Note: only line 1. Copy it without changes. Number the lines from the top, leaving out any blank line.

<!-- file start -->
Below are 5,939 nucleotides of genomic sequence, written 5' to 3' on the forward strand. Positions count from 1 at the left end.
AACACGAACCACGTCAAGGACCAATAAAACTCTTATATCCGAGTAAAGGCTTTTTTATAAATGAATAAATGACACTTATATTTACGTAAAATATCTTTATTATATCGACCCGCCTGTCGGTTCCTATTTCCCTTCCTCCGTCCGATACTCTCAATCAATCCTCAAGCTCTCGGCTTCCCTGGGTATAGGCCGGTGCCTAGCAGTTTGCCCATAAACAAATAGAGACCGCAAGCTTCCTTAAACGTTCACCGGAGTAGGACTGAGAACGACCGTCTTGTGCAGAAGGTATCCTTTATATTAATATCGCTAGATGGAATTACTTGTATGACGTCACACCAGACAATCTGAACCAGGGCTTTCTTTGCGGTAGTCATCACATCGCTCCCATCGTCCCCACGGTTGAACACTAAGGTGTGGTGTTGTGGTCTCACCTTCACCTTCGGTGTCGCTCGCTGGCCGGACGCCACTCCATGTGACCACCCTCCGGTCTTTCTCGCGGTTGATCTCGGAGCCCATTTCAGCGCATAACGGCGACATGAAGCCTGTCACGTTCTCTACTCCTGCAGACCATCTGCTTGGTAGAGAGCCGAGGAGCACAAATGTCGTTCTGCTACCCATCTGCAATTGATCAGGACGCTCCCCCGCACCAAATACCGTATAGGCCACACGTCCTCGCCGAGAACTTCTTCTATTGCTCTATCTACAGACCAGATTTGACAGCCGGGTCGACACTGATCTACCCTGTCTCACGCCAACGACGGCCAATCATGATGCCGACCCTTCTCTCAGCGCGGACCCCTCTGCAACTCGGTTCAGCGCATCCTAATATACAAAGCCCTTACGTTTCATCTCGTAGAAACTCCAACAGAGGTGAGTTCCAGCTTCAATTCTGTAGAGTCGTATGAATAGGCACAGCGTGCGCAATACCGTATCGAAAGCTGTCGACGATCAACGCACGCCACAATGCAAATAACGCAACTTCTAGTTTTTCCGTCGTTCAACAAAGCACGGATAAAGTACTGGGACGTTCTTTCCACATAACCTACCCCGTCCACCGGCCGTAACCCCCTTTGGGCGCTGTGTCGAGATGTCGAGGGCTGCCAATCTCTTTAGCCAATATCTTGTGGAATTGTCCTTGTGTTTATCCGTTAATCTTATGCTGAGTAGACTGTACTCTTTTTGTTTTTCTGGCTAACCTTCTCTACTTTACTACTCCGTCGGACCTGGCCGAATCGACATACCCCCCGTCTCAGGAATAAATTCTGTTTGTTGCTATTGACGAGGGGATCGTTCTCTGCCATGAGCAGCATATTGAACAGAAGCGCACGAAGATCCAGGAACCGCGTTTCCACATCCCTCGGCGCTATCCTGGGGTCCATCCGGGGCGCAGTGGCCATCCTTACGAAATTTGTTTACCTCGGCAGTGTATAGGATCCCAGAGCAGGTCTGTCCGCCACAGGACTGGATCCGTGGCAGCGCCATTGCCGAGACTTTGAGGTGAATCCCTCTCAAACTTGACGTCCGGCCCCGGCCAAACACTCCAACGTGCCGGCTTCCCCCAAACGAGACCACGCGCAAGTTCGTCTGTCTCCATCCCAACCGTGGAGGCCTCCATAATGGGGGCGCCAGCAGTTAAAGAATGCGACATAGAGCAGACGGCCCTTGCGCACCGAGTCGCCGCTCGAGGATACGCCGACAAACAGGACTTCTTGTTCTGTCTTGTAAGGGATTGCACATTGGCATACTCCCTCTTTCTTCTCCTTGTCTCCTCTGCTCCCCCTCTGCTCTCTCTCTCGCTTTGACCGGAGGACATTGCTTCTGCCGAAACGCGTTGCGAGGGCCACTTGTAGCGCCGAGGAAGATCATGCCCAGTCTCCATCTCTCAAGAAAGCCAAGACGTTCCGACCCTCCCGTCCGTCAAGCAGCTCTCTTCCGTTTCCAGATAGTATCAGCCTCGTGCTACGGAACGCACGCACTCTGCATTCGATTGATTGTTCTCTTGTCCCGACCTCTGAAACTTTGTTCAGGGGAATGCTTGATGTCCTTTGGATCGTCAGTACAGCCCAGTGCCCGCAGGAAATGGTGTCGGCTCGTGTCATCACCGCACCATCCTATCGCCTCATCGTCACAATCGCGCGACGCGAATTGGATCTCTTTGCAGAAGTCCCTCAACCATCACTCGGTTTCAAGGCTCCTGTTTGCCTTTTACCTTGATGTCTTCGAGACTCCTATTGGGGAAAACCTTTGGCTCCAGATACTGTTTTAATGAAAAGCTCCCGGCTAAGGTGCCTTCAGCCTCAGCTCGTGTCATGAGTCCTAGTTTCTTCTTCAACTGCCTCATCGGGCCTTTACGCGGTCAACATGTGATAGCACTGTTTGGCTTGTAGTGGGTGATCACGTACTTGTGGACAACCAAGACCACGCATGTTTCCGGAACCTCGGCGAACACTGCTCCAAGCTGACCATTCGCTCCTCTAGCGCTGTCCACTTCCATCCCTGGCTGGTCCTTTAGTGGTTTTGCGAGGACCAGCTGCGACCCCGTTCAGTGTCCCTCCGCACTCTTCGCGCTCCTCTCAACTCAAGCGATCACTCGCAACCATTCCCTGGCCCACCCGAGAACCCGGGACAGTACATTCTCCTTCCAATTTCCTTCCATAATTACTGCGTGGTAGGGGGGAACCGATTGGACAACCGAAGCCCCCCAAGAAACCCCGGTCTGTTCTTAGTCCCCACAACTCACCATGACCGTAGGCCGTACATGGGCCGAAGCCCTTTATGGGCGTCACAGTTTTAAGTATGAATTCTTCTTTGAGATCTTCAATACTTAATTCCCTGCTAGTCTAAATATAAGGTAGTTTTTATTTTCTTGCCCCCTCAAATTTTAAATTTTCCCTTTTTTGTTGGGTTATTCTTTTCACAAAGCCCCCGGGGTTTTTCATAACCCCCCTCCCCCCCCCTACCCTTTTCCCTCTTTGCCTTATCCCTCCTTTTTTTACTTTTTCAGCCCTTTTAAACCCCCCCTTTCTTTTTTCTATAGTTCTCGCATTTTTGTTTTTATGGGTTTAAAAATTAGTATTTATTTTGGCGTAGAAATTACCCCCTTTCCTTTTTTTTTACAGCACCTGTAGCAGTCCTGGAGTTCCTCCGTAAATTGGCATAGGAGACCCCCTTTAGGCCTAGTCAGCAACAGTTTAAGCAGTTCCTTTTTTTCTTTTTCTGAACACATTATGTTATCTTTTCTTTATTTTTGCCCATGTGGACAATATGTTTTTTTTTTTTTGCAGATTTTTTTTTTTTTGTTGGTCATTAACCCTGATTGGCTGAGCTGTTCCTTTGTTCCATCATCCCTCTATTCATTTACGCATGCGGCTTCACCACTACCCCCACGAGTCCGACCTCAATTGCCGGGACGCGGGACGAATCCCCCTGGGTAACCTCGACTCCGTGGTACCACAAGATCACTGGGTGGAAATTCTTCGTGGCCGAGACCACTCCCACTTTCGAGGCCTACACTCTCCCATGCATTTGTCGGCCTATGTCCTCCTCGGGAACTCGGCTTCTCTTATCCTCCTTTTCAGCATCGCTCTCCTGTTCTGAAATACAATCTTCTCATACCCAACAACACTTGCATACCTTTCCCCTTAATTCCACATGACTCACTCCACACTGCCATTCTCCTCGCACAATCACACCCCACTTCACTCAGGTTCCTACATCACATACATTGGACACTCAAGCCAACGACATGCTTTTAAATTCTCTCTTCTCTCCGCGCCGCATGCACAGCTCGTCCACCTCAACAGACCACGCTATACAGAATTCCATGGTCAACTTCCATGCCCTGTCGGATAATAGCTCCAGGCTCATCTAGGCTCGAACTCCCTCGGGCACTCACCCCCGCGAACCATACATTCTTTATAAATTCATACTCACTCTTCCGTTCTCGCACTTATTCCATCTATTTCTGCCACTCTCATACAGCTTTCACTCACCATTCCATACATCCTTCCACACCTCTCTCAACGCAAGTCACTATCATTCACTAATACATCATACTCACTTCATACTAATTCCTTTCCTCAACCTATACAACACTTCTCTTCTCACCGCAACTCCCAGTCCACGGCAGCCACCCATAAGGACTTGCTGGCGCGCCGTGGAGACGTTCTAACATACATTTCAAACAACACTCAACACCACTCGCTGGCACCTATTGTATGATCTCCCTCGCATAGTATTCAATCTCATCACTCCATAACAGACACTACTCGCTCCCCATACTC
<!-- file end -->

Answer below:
Below are 5,939 nucleotides of genomic sequence, written 5' to 3' on the forward strand. Positions count from 1 at the left end.